When he was sixteen, Travis and a friend got into a car after drinking, and only Travis walked away from the accident that resulted. Following his friend’s death, Travis “grew up” significantly and began focusing on the other important relationships in his life.
Travis and Jessica had met in school when they were fifteen, and like so many couples, they loathed each other at first. Eventually, their mutual love of music and their ability to relate well to one another brought them closer and closer together. In time Jessica ended up moving in with Travis’ aunt and uncle, increasing the number of minors at the house to roughly thirteen. The young lovers dreamed of eventually moving to Washington state, buying some land, and fulfilling Travis’ aspiration of growing coffee and living simply.
Travis was the kind of boy who would go to great lengths for the people he loved. To celebrate his one-month anniversary with Jessica, he enlisted the help of some of the other teens and kids staying with his aunt and uncle. With the help of a boy dressed like a butler and the culinary expertise of one of the girls, Travis was able to take the girl he loved to a fancy dinner he could never have afforded in a restaurant.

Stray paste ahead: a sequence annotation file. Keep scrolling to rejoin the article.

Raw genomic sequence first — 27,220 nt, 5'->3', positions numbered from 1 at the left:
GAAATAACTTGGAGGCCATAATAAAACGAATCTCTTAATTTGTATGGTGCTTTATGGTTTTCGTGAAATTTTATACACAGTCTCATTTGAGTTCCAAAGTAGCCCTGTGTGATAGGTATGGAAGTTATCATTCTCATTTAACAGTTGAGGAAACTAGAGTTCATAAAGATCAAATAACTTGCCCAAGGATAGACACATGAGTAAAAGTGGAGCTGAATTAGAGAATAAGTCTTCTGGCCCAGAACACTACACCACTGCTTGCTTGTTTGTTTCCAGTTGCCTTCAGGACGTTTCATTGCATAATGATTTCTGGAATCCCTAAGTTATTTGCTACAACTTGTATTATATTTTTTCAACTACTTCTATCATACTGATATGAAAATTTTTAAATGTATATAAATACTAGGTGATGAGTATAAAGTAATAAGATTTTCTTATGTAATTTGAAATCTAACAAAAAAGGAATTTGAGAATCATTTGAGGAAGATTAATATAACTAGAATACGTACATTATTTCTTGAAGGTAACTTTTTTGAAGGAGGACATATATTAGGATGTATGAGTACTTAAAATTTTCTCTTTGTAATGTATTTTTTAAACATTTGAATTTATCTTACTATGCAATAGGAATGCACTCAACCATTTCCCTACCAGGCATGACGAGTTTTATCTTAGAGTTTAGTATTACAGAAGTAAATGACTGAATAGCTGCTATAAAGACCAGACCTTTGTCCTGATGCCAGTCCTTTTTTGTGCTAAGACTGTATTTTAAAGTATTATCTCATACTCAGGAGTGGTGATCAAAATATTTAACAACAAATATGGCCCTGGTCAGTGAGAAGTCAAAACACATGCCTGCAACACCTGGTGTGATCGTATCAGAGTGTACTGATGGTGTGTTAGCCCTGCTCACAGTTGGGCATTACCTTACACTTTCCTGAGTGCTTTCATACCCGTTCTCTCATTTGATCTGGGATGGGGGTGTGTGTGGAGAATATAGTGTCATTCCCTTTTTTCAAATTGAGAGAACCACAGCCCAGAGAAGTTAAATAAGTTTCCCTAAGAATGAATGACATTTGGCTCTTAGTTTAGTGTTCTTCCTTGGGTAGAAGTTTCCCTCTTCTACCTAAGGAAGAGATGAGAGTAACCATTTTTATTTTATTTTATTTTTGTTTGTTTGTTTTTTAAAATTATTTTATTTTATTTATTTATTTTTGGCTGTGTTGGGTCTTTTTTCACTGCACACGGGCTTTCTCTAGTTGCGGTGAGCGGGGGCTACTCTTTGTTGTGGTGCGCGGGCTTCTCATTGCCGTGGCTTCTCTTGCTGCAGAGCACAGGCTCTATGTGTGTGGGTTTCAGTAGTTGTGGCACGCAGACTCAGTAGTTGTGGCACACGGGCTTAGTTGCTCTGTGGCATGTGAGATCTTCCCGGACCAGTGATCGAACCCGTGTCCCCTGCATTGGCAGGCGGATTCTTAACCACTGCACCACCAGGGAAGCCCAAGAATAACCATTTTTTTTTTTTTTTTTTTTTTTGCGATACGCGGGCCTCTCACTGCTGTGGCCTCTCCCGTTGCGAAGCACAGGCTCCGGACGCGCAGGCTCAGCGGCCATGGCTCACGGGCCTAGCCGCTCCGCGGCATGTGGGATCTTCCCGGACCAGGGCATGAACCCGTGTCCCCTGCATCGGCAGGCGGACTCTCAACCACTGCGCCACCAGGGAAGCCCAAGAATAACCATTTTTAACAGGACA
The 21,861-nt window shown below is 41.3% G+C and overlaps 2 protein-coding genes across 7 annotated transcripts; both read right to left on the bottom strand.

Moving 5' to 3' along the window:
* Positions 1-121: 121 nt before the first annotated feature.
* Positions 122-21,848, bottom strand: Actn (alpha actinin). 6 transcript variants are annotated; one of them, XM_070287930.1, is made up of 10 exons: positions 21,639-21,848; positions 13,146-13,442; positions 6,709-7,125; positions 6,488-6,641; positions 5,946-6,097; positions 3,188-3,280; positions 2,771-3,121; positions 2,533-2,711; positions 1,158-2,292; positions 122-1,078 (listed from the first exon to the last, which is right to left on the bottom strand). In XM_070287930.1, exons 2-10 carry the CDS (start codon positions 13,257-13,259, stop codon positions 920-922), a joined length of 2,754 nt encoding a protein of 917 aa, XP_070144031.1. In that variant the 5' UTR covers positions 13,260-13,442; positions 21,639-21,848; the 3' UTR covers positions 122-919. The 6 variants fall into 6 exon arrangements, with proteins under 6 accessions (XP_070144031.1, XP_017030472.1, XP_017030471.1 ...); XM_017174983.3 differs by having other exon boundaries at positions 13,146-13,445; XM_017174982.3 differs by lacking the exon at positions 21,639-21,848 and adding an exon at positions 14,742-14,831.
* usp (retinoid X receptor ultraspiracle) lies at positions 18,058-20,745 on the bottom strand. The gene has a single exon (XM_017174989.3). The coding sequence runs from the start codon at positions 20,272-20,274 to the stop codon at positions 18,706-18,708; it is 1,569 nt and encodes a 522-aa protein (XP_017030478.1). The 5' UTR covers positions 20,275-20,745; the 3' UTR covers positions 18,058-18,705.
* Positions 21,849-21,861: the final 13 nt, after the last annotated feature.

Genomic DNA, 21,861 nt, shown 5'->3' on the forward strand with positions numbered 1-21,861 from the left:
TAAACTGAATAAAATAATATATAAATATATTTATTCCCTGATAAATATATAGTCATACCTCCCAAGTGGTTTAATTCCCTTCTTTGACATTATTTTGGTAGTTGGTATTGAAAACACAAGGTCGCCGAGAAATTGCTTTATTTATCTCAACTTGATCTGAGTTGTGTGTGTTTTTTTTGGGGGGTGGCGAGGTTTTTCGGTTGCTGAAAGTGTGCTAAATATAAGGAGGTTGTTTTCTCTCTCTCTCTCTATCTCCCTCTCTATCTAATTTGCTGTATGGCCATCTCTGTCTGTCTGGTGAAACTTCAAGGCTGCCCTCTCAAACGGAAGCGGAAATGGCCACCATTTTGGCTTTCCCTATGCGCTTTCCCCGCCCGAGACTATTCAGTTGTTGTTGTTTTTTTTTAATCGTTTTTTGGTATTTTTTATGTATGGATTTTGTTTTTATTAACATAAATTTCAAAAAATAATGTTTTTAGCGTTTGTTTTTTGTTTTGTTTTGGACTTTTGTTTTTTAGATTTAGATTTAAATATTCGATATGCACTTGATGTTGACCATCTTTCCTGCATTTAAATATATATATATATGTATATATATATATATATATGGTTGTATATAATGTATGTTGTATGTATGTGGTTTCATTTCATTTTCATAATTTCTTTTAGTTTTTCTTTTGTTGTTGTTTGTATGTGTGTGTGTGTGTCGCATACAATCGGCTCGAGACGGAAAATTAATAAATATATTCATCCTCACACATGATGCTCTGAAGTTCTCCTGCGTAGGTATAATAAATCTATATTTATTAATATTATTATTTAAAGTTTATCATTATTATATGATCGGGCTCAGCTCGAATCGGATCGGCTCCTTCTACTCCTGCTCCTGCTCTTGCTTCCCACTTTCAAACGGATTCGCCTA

Despite his huge heart and amazing creativity, Travis’ “troubled” years had cost him big-time, and as graduation loomed, he grew increasingly worried about how he would live after school. Travis and Jessica were intensely in love, and he couldn’t imagine a future without her. While they were still in school, he enlisted in the army and proposed to Jessica. Being a traditionalist, he had asked her father for permission first, but Jessica’s dad refused. Jessica, however, was elated. The two of them got married shortly after their gradation ceremony, on the very same day.